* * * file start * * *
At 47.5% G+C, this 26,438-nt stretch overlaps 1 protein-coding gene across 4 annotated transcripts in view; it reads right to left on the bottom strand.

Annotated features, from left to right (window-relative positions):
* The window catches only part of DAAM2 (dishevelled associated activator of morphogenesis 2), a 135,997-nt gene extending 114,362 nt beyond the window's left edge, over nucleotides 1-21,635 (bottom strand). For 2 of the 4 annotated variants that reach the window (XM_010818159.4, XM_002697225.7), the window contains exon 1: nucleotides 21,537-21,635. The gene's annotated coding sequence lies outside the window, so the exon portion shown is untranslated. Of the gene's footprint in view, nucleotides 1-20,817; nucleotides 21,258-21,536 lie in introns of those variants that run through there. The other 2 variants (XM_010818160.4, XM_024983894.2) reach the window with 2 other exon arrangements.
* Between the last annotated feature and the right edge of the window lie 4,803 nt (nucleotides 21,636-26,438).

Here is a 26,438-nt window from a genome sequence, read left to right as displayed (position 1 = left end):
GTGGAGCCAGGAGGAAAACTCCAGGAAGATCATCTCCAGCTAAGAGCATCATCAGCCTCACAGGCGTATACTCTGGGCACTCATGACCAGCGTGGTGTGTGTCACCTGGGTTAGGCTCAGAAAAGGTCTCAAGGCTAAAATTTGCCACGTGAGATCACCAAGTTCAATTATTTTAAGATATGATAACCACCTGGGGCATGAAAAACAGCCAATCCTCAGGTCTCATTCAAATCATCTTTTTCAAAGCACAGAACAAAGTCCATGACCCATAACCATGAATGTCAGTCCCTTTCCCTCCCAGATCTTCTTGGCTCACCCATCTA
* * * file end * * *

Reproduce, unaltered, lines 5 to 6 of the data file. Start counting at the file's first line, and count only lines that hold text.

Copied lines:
Here is a 26,438-nt window from a genome sequence, read left to right as displayed (position 1 = left end):
GTGGAGCCAGGAGGAAAACTCCAGGAAGATCATCTCCAGCTAAGAGCATCATCAGCCTCACAGGCGTATACTCTGGGCACTCATGACCAGCGTGGTGTGTGTCACCTGGGTTAGGCTCAGAAAAGGTCTCAAGGCTAAAATTTGCCACGTGAGATCACCAAGTTCAATTATTTTAAGATATGATAACCACCTGGGGCATGAAAAACAGCCAATCCTCAGGTCTCATTCAAATCATCTTTTTCAAAGCACAGAACAAAGTCCATGACCCATAACCATGAATGTCAGTCCCTTTCCCTCCCAGATCTTCTTGGCTCACCCATCTA